Advertising and branding inspiration from New Zealand and the world. This is where envy and admiration collide.


12 December 2011

12 Days of Advertising - Day 6

Day Six: Shane Harmon, Rugby New Zealand 2011
(Don't forget that just by commenting on this post you are in the draw to win an awesome pair of Puma kicks!)  

Shane Harmon is a Sports Marketing and Major Event specialist with 12 years experience in Australia and New Zealand.

Shane is a veteran of two Rugby World Cups; RWC 2003 in Australia where he was Head of Marketing and most recently RWC 2011 in New Zealand where he works as General Manager, Marketing and Communications for Rugby New Zealand 2011 (the local organising committee). Shane has also worked as General Manager Marketing for Australian Rugby Union, and as Membership and Direct Marketing Manager for the Sydney Swans Football Club, in Australia's AFL.

Best of 2011 
Nicole: What was your favourite New Zealand advertising campaign for 2011?
Shane: My favourite campaign for the year was Powershop’s 'Same Power, Different Attitude' campaign. 

“Showing how out of place they [Sadam Hussein, Kim Jong-il] look in everyday, charitable situations highlights their abuse of power and comments on how different the world would be if they’d used it for good instead of evil.” 
~ Ari Sargent, CEO of Powershop via StoppressNZ

Nicole: What made Powershop's campaign your pick? 
Shane: Although controversial, the main reason I love this campaign, was my total admiration for an otherwise generic product trying something completely different and creating a strong brand personality.

The campaign takes a bunch of rotten demagogues (aka the big, boring and uncaring energy companies), famous the world over for their abuse of power, and recasts them as people who do decent things in their community.

Being a challenger brand is all about being nimble and quick and taking risks, and this campaign reflects this. The campaign has been constantly refreshed with new examples appearing regularly and older one being retired (Tui billboard-esque anyone?). A number of executions have been pulled due to complaints including posters featuring Saddam Hussein and Kim Jong-il. As recently as this week, Darth Vadar in a Sound of Music setting (as you do) was pulled after a complaint from Lucas Films. The cynic in me suggest that these executions were launched knowing full well that they may have to be pulled at some stage, but that resultant PR was more than an ample trade-off.

Some examples of Powershop advertising (left to right) - Che Guevara ad that started the "Same Power, Different Attitude" campaign, Crappliance Facebook promotion to replace old appliances and the Darth Vader ad  that has now been withdrawn.
And I also applaud both agency and client for having balls of steel! Powershop were completely transparent and open when discussing the campaign both on their blog and on their facebook page.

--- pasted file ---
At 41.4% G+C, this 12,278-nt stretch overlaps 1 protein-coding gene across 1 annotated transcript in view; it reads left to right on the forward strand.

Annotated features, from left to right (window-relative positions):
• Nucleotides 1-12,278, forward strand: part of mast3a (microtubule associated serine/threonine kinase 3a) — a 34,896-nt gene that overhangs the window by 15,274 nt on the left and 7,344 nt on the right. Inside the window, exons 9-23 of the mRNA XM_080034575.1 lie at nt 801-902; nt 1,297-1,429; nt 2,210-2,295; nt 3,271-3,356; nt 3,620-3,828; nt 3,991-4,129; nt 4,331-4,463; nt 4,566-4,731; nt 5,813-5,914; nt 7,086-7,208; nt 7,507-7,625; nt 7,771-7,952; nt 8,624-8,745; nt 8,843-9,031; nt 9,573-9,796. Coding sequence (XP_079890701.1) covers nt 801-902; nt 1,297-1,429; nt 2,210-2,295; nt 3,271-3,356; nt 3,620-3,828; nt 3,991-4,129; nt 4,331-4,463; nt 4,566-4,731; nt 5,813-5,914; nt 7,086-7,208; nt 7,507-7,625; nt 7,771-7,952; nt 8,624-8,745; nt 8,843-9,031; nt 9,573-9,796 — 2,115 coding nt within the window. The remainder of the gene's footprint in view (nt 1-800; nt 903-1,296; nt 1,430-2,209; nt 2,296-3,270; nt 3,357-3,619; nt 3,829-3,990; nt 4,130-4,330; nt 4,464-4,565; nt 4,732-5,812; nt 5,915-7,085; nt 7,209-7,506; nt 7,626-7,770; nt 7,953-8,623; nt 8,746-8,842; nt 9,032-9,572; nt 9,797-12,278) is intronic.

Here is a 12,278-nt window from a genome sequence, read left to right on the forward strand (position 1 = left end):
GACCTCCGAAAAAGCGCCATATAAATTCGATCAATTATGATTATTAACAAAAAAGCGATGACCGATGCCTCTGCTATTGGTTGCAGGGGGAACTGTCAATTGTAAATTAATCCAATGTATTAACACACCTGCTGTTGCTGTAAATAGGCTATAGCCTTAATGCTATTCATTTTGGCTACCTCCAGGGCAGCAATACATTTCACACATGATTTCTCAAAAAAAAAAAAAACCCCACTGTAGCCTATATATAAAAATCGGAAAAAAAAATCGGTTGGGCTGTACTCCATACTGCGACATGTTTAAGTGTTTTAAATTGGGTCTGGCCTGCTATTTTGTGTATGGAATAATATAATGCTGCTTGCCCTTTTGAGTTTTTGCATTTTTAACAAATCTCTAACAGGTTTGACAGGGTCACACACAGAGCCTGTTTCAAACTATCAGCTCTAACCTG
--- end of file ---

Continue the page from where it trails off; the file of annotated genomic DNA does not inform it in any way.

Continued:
Powershop’s brand personally is reflected brilliant in its social activities. Could you imagine an energy company running a “Crappliance” competition or posting a status update during August’s heavy snow that included the words “ It's farkin freezing”.

Marketers of cleaning products, bread, milk, accounting services, and hey, even sport should take note.

Nicole: Shane is certainly right calling this campaign 'controversial' - I have seen the ads around town and always found them amusing. For me, they are have a light0hearted feel and I never really considered them potentially offensive. However, looking into the campaign further there was quite a backlash to the Kim Jong-il and Sadam Hussein versions which lead to them being withdrawn. However, despite the criticism Powershop's chief executive Ari Sargent has continued to response personally to feedback and his response to Lucas Films shows he hasn't lost his sense of humor (see his response here). 

So often when a campaign is negatively received companies run and hide while it 'blows over'. Ari and Powershop have done the opposite - even turning the campaign website into a decision board. Four months after first issuing an apology and withdrawing the ads they continue to respond quickly to posts when needed. It's a real shame that the humor and good intentions behind the campaign seem to be lost on some people!

Trends for 2012...
Nicole: What do you expect to see more of in 2012? 
1. Shared value: rather than simply raising funds and writing a cheque to a preferred charity, large companies will start integrating social issues into their core strategies. Growing angst around the world is going to force organisations not only pursue their own business goals but also act for the common good of society.

2. Redefining TV: The role of TV for marketers is going through fundamental change. 2012 will see marketers explore content opportunities for connected TVs. I believe the connected TV represents an exponentially greater market shift than say 3D TV. In addition marketers will launch more interactive campaigns that take account use of mobile as a second screen while watching TV.

Nicole: What do you expect (or hope to) see less of in 2012? 
Shane: Death to Verbosity – still in this day in age we see marketers using 10 words (particularly in press releases) when one will do. People don’t read this stuff anymore (did they ever?)."

What was your opinion on the PowerShop "Same Power, Different Attitude" campaign? Remember every comment posted goes in the draw to win a pair of Puma hi-tops (so make sure you leave your email address!) 

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